by author Scott Nicholson
Reading paper books is an emotional experience for which many of us have developed nostalgia. We remember our Dr. Seuss books, our early school readers, our library adventures, then the teen years and really ranging into our individual tastes. Right now, most of us did that with paper books. Ten years from now? I’m not so sure.
I remember in the 1990s when a few Chicken Littlers were warning about the death of paper books. I laughed at them. I remember in the early 21st century when writers first started wondering about whether they should protect their electronic rights. The industry laughed at them. On Christmas Day, Amazon sold more eBooks than paper books. I’m not laughing anymore. I am selling eBooks. And I am writing books with the expectation that they will be eBooks.
Since I became interested in this issue, my research has shown that Kindle, Nook, and other eReader-device owners not only buy and read more books than they ever have before, they are trying genres and subject matter they never would have picked up otherwise. One man on the Kindle Boards hadn’t read a book in 30 years because of visual impairment. Because he can now blow up the text size, he has read four books since Christmas. Teachers are taking their Kindles into classrooms and making reading cool again. Kids already have their own personal devices and are used to them. That’s their nostalgia.
I fully appreciate those who defend the smell of pulp and ink, the tactile sensation of pages, the brilliance of a four-color paper cover and foil-stamped title logo. I love paper books, and I believe they will be around for the rest of my lifetime. There will still be bookstores, but they will be specialty shops and antiquaries instead of commerce centers. How much have you spent at your local indie bookstore lately? Can you even find an indie within a two-hour radius? Here in my small university town, we have one indie bookstore and one specialty store that sells vinyl records. We no longer have a store that sells CDs, and only one chain video store. Are vinyl records the only “real music”?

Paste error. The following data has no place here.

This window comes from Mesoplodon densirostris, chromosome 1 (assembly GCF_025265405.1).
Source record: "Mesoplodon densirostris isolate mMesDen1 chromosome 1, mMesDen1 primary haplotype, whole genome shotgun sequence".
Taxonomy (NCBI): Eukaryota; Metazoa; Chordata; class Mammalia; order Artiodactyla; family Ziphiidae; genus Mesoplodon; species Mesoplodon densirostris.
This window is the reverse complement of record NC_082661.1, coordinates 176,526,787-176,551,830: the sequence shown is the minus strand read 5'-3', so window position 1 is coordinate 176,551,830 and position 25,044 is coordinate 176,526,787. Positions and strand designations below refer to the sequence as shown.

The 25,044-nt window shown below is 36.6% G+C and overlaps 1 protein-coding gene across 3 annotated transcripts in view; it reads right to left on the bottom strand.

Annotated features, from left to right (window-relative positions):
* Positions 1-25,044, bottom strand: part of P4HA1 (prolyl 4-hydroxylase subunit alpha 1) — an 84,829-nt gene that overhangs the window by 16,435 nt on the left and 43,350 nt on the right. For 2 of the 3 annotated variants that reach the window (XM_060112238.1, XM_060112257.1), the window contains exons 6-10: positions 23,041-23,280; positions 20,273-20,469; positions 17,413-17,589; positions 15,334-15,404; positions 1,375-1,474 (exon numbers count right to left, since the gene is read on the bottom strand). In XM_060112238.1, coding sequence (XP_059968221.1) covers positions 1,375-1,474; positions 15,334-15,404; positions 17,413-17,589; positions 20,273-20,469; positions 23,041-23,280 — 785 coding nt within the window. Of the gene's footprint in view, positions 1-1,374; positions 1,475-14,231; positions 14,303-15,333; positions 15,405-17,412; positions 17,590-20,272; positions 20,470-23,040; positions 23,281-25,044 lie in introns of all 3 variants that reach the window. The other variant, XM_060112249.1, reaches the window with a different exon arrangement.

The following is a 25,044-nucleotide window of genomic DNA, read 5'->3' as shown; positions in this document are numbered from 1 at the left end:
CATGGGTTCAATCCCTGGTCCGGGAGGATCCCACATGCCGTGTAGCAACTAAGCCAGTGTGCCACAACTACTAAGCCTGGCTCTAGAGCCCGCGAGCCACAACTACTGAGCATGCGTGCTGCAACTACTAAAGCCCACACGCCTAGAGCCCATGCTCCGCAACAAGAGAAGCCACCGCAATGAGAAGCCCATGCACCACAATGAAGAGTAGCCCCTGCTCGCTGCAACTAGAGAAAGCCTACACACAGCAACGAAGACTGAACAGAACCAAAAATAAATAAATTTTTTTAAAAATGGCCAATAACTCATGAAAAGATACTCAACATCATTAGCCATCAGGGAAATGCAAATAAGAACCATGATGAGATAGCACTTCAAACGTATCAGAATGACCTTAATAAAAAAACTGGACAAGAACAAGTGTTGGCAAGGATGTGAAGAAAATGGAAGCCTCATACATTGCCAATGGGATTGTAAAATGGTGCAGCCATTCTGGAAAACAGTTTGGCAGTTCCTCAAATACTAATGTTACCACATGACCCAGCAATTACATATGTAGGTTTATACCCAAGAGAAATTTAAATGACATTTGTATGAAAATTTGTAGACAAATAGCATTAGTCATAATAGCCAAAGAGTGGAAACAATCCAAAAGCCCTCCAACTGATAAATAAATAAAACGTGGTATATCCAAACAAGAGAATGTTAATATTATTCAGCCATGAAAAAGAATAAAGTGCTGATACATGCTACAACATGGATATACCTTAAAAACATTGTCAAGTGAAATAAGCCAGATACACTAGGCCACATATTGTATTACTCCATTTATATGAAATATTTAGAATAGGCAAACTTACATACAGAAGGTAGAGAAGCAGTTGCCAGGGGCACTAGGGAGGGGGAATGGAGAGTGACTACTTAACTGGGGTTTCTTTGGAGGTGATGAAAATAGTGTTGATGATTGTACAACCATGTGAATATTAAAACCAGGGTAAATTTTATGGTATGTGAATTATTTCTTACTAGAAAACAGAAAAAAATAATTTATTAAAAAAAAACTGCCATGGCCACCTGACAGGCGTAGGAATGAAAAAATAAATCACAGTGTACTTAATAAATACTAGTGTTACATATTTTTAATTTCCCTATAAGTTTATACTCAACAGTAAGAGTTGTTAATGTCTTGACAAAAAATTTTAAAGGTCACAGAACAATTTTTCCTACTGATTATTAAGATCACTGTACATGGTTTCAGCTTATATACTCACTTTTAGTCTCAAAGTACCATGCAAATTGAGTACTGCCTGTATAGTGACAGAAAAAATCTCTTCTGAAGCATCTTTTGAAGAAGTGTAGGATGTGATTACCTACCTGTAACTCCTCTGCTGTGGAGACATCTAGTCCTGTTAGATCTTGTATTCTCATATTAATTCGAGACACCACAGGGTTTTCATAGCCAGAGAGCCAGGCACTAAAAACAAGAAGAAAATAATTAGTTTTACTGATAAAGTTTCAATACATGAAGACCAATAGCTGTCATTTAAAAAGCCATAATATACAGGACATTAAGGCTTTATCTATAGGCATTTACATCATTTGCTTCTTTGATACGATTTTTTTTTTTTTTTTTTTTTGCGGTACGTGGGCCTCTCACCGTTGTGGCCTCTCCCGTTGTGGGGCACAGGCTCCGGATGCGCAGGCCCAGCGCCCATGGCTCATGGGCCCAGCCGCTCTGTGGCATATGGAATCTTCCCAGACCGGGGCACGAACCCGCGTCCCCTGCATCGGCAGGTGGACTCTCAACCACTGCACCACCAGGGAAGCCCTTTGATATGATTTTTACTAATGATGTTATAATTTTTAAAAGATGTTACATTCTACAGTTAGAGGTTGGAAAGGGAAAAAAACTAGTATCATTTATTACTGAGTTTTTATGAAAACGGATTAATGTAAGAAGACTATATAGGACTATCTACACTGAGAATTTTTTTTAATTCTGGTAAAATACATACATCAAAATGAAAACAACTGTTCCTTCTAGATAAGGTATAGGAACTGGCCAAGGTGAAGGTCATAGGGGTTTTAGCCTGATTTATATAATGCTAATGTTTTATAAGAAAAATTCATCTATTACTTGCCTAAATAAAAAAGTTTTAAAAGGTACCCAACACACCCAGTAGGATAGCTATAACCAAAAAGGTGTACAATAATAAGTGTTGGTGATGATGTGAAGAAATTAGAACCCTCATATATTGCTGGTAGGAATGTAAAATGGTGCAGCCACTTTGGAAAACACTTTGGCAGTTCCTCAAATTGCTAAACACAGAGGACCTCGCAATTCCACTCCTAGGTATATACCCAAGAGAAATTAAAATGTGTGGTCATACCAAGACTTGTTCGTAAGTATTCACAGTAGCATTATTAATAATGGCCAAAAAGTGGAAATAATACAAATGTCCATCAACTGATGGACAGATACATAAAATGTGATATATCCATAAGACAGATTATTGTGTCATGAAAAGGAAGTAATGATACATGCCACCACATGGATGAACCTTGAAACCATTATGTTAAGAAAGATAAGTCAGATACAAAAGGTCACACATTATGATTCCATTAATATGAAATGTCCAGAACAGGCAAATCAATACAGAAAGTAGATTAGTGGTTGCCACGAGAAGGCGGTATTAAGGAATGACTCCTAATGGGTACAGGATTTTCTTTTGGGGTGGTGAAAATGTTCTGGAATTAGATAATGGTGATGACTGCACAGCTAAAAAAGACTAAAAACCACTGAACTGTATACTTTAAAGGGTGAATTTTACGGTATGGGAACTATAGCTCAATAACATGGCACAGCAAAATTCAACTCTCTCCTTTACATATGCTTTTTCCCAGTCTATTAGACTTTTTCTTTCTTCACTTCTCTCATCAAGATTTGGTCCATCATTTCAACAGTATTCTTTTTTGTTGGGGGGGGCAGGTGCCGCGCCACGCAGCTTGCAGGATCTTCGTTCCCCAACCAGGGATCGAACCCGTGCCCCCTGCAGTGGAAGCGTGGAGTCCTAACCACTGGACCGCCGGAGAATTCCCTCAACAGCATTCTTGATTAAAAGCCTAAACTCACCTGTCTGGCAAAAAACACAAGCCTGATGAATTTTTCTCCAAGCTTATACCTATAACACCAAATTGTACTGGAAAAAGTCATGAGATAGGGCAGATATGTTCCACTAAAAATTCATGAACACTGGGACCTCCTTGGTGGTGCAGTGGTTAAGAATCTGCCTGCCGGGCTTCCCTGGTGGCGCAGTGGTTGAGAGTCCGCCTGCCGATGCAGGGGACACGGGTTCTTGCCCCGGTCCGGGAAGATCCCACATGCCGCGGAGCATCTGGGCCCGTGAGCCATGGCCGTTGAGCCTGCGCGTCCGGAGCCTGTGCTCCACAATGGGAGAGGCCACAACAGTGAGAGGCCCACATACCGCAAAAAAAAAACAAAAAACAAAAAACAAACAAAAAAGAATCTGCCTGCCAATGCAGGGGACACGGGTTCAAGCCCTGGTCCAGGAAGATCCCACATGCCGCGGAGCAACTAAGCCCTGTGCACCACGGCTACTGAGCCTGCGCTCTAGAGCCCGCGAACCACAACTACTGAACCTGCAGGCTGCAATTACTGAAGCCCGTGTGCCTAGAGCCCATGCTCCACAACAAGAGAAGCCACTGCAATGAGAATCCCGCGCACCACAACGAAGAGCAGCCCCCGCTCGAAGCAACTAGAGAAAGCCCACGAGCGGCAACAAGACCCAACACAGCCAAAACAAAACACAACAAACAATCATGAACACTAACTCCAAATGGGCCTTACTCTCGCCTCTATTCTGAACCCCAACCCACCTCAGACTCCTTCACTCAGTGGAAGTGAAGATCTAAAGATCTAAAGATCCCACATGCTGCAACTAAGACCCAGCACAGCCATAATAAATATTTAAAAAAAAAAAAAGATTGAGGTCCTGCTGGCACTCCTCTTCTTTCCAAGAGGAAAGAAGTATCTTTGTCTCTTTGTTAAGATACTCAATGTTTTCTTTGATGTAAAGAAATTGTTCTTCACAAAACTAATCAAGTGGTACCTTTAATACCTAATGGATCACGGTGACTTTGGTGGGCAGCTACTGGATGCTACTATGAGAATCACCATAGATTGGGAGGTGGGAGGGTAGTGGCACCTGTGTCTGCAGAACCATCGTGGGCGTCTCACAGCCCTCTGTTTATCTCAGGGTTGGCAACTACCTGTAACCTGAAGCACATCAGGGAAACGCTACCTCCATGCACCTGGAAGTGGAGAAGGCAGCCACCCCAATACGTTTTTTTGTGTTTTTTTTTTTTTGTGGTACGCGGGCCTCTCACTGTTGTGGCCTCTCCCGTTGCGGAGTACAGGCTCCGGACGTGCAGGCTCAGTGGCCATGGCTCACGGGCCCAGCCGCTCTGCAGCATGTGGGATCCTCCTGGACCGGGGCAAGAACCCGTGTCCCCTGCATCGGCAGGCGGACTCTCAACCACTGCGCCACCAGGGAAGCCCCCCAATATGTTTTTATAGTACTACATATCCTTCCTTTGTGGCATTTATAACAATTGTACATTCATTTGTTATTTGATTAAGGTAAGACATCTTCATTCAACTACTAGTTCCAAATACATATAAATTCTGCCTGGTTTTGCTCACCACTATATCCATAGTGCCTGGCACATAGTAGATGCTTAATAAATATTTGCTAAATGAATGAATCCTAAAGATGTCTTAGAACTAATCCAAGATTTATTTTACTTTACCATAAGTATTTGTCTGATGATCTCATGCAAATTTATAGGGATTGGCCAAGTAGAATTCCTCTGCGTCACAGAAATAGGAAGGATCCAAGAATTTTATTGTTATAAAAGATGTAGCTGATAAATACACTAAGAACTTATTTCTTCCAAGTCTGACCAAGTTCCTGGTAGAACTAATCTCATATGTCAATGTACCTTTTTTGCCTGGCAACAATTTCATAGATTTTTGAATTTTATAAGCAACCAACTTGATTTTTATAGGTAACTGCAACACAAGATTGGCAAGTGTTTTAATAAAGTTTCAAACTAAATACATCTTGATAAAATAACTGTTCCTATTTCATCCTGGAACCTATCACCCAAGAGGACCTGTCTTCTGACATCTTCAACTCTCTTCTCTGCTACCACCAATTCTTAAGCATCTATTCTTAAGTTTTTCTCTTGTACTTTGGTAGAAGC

I still have plenty of paper books. Some I keep because of nostalgia. Other books I give away, but I still have the experience of the story. The “paper book” object is separate from the “book” experience of the story. Objects are ephemeral and paper crumbles to dust. The experience endures.
Scott Nicholson is the author of eight “real books” and six “fake books” (er, eBooks). Some of the real ones have the same stories as the fake ones. The difference is the “real books” have often been declared out of print by the publisher and removed from store shelves, so his dedicated readers must take extreme measures to find them, including plundering garage sales and stealing from the library. His eBooks are easily available and cheap. The Skull Ring and The Red Church are two such cheap books at under $2 each. But, as the commercials say, the experience is priceless. Visit Scott at http://hauntedcomputer.blogspot.com.
Paper or Plastic: Is A Book Still A Book?
by author Scott Nicholson